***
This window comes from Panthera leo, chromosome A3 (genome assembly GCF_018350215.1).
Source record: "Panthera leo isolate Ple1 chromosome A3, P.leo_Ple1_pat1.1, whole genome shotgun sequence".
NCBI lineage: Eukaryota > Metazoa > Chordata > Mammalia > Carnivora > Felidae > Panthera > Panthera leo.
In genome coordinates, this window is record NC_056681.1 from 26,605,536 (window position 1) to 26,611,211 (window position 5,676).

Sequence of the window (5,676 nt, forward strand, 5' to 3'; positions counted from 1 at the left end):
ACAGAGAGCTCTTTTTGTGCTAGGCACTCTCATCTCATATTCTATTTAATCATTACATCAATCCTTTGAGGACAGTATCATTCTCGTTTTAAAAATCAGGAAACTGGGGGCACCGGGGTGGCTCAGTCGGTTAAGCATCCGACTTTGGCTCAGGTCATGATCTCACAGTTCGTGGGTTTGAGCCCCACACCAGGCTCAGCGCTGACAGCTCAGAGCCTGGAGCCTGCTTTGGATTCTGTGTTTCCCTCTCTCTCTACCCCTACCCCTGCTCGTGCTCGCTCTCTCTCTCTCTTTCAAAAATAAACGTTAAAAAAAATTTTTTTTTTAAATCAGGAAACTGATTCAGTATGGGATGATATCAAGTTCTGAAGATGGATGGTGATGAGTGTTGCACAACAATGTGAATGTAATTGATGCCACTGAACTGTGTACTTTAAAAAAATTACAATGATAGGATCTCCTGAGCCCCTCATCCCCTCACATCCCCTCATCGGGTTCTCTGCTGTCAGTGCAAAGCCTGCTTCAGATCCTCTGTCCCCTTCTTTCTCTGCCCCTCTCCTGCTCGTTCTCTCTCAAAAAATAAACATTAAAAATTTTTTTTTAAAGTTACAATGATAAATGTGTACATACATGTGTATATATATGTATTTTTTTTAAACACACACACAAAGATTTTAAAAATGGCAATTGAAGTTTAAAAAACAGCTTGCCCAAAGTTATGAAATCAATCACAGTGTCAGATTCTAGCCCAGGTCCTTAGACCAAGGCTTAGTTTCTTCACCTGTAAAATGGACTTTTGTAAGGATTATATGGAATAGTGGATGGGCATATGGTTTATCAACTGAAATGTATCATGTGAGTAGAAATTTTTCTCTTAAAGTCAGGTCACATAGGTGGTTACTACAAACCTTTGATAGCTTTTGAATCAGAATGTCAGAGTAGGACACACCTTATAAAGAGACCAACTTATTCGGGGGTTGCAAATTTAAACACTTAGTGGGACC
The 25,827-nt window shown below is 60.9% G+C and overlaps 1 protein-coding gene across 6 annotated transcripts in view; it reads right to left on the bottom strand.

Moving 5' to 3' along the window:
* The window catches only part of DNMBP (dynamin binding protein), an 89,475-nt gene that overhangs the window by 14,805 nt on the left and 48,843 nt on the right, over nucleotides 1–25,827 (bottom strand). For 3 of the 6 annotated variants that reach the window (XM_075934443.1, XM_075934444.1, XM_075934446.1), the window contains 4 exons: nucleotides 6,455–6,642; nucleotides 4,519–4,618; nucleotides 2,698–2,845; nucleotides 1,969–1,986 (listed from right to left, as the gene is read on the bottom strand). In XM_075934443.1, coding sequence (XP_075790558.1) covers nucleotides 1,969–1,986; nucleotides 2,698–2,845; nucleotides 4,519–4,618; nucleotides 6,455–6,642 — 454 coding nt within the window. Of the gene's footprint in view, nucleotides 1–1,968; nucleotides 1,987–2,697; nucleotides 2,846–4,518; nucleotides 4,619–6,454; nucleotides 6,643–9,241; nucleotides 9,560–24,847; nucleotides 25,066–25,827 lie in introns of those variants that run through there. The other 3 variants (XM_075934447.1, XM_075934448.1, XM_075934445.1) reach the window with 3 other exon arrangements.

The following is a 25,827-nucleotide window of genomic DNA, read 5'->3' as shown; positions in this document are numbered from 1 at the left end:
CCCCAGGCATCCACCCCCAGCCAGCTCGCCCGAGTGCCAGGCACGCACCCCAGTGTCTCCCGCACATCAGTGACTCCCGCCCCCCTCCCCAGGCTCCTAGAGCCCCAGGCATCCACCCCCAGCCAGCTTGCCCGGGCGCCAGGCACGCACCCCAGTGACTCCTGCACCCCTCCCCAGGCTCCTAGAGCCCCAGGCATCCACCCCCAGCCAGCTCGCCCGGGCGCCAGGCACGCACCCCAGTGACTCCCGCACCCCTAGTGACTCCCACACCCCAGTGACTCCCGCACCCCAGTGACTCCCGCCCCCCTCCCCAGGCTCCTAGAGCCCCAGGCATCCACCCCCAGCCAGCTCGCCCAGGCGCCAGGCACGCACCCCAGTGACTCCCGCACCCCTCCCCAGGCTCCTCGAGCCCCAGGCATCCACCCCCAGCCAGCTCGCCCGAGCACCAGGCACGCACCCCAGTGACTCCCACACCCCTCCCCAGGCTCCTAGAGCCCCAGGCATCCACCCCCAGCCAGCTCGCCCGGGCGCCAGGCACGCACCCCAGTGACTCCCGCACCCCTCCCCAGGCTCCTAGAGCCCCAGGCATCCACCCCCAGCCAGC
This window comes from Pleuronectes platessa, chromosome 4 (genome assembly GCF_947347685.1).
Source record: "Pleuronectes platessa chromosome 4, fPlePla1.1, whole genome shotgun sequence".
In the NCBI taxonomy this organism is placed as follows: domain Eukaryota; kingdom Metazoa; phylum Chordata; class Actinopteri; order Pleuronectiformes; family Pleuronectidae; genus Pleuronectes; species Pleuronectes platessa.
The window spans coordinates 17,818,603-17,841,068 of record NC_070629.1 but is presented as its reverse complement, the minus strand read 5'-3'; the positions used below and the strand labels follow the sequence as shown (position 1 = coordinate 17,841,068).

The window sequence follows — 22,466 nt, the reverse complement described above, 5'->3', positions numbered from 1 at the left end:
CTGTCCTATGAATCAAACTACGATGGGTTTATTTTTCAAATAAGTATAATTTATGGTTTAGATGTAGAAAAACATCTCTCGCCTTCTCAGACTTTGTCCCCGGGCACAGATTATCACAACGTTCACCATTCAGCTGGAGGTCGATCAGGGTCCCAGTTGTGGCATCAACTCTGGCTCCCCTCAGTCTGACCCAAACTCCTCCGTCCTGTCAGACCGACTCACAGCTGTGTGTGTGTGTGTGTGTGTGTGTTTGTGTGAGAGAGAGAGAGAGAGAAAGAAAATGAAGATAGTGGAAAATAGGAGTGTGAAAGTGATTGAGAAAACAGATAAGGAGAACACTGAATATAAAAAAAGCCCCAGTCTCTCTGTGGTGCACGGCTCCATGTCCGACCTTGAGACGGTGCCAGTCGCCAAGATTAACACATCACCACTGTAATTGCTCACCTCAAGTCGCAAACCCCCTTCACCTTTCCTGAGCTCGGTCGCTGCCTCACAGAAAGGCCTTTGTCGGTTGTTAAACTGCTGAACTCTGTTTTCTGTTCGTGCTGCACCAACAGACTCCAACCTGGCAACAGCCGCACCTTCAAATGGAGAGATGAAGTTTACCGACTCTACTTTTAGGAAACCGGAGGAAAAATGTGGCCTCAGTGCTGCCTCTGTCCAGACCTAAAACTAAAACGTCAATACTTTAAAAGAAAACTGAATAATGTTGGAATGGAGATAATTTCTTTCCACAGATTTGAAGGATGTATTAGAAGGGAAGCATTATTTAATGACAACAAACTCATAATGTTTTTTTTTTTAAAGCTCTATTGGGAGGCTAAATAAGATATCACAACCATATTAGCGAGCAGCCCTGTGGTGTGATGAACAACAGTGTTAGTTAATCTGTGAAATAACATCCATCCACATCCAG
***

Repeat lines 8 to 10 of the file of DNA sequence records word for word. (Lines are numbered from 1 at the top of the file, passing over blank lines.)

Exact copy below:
Moving 5' to 3' along the window:
* The window catches only part of DNMBP (dynamin binding protein), an 89,475-nt gene that overhangs the window by 14,805 nt on the left and 48,843 nt on the right, over nucleotides 1–25,827 (bottom strand). For 3 of the 6 annotated variants that reach the window (XM_075934443.1, XM_075934444.1, XM_075934446.1), the window contains 4 exons: nucleotides 6,455–6,642; nucleotides 4,519–4,618; nucleotides 2,698–2,845; nucleotides 1,969–1,986 (listed from right to left, as the gene is read on the bottom strand). In XM_075934443.1, coding sequence (XP_075790558.1) covers nucleotides 1,969–1,986; nucleotides 2,698–2,845; nucleotides 4,519–4,618; nucleotides 6,455–6,642 — 454 coding nt within the window. Of the gene's footprint in view, nucleotides 1–1,968; nucleotides 1,987–2,697; nucleotides 2,846–4,518; nucleotides 4,619–6,454; nucleotides 6,643–9,241; nucleotides 9,560–24,847; nucleotides 25,066–25,827 lie in introns of those variants that run through there. The other 3 variants (XM_075934447.1, XM_075934448.1, XM_075934445.1) reach the window with 3 other exon arrangements.

The following is a 25,827-nucleotide window of genomic DNA, read 5'->3' as shown; positions in this document are numbered from 1 at the left end: